The day will come when I will die. So the only matter of consequence before me is what I will do with my allotted time. I can remain on shore, paralyzed with fear, or I can raise my sails and dip and soar in the breeze.--Richard Bode

Saturday, July 5, 2014

The Chimera

Turkey seems to have a lot of rugged mountains that reach right down to the Mediterranean Sea. I like riding in them.

Not many guardrails though, so gotta' be careful in those curves.

One of my friends once said that it looked like I took pictures while riding. Nope. Not me. I am stopped each time I take a picture.

I was going down one steep mountain road when I spotted some wild turkeys. Scientists say that birds are the closest living relatives to the dinosaurs. I think this guy sure looks like a dinosaur.

I am pretty close to Mt. Ararat of Noah and the Ark fame. This mountain isn't it, and I won't be going there. Not enough time to see all of this vast country.

One of the greatest long-distance paths in the world, according to a poll done by USA Today, is the Lycian Way. It is 500 kilometers long. I don't think I much want to walk all that way.

I did want to walk a little of it though. I am headed up to the Chimera.

Believe it or not, it is almost dark (these digital cameras can sure take shots the old film cameras couldn't). Everyone wants to arrive at the Chimera at night to see the flames in the dark.

I have learned that the ancient Romans and Greeks were great travelers too. They loved to take vacations and to go see things they read about. I can picture them in their togas, going up the Lycian way just like I did to see this burning mountain. They didn't understand why the flames came out of the earth like this, so they made up stories to explain it.

In their myth, there was a creature called the Chimaera. She was a strange looking thing made from the parts of several animals, and she could breathe out flames. The hero named Bellerophon, who liked to ride around on the winged horse Pegasus, speared the monster and forced her down underground where she lies still today, mortally wounded and breathing out fire that escapes through the cracks in the rocks.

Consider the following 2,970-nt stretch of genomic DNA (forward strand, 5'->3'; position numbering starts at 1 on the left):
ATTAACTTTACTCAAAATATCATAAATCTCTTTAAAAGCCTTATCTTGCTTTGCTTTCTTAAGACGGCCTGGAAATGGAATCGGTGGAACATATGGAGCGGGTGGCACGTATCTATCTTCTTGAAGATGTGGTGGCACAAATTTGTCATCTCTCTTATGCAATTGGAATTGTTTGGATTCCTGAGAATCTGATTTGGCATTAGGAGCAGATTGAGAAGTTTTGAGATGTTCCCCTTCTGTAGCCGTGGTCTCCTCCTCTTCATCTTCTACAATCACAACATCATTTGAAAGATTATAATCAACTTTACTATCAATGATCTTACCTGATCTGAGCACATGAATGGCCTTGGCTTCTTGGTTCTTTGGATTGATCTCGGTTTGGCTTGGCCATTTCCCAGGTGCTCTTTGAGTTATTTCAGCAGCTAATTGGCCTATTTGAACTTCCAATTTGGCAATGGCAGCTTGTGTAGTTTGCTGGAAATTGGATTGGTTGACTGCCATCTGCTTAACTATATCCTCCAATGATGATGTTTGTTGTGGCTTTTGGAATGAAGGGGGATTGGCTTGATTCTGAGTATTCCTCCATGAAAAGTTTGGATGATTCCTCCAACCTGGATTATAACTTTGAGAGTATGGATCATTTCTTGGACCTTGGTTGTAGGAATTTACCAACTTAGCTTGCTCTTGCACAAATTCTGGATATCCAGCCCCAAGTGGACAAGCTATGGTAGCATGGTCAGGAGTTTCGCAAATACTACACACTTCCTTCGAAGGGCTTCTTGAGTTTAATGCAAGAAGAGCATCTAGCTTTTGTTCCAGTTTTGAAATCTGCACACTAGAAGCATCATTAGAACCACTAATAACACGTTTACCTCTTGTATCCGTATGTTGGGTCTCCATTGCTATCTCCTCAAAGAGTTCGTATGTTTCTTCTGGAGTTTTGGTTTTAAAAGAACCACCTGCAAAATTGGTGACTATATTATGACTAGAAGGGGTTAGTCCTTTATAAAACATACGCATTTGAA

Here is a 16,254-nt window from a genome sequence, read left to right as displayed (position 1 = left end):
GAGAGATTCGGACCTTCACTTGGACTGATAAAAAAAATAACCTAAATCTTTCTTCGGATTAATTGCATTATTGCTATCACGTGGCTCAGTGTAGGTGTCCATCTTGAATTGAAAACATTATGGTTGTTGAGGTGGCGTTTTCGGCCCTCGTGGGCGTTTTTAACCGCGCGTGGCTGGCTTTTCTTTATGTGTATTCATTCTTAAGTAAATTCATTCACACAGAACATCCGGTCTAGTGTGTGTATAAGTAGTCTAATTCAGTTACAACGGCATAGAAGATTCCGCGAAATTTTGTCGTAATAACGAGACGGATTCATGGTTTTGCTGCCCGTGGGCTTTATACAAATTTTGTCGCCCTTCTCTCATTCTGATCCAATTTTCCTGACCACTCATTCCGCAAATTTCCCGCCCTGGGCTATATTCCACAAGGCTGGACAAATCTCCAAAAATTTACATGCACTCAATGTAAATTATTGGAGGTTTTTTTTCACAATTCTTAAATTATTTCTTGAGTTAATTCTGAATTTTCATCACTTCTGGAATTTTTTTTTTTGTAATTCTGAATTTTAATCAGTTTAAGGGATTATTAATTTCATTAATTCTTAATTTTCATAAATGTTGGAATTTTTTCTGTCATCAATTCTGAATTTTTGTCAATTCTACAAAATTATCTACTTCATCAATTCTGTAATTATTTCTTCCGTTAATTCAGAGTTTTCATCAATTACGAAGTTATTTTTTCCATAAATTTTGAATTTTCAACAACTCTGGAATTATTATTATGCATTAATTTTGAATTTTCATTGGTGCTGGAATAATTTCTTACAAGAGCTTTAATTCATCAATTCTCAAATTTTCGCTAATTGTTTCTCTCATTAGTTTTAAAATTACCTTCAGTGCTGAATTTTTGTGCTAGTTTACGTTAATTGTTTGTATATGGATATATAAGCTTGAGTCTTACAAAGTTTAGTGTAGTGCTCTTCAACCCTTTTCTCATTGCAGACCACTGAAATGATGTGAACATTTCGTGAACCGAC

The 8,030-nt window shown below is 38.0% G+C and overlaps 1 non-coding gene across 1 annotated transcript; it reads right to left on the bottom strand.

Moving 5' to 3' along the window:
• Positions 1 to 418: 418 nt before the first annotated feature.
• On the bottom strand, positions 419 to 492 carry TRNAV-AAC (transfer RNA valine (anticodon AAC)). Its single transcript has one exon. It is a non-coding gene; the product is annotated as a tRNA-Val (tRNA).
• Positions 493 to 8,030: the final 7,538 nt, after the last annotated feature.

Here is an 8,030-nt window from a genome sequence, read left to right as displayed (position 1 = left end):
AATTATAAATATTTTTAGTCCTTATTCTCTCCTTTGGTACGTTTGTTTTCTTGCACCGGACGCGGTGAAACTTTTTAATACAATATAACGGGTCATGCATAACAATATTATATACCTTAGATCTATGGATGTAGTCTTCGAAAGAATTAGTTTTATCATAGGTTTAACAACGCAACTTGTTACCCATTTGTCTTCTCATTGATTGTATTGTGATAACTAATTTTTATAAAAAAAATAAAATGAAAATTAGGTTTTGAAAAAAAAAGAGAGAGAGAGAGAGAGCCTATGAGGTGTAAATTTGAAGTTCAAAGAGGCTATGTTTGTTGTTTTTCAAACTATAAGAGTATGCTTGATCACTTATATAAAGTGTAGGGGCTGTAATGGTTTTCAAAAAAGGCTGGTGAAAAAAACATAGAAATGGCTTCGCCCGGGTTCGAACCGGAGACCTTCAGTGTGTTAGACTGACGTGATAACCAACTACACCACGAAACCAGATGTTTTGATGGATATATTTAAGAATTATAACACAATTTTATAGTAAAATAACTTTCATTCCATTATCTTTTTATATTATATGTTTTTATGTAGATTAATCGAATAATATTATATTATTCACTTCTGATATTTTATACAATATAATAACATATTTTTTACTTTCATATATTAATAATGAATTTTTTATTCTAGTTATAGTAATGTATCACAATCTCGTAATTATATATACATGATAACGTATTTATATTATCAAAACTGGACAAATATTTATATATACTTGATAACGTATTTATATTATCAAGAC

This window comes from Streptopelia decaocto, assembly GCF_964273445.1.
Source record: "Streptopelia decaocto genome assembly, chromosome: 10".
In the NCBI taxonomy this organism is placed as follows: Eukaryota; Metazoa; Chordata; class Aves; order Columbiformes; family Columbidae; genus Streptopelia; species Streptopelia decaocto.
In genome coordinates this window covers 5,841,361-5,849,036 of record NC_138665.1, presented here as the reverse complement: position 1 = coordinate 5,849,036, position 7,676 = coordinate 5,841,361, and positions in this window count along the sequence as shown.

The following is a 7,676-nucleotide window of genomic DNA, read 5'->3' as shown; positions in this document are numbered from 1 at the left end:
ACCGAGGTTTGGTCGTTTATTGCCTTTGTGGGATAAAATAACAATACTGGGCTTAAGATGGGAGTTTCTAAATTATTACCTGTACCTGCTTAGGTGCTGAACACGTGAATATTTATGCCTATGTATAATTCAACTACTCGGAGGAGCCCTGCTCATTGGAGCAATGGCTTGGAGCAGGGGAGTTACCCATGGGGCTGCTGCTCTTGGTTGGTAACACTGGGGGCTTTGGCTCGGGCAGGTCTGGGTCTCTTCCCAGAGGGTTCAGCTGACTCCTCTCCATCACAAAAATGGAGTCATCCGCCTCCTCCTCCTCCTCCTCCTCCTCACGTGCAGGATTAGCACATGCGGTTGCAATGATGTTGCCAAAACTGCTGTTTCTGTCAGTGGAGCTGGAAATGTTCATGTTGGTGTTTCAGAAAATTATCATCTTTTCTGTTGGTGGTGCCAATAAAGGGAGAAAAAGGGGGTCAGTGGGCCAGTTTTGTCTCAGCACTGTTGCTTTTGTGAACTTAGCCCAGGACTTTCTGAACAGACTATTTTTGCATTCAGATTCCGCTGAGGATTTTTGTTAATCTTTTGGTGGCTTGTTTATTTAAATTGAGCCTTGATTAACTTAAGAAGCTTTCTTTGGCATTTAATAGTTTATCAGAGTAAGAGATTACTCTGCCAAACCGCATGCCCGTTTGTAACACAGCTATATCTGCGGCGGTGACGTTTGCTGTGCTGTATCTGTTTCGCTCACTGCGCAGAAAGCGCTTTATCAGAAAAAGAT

I wonder if people back then believed those myths. I bet they did. After all, we have our own myths, legends, and fairy tales today and many people believe them. Repeat something often enough and people will start to think it is true.

Here is a trailside sign showing an analysis they did of some of the gases coming out of the Chaemera.


I am a pretty fair chemist, and I think I can tell you  that there are some strange things in this analysis. If you are a scientist, you can probably spot them.

I found a great place to stay for the night. It is run by a Canadian lady from Calgary and her husband, who comes from the funky little village close by the sea here in Turkey. They are very interesting people.

They have built a beautiful resort here where the mountains meet the Mediterranean Sea.

That pool sure felt good after riding and walking all day. It is very hot here. The temperature reminds me of the hot and humid summertime back home in Illinois.
Talk with you later.

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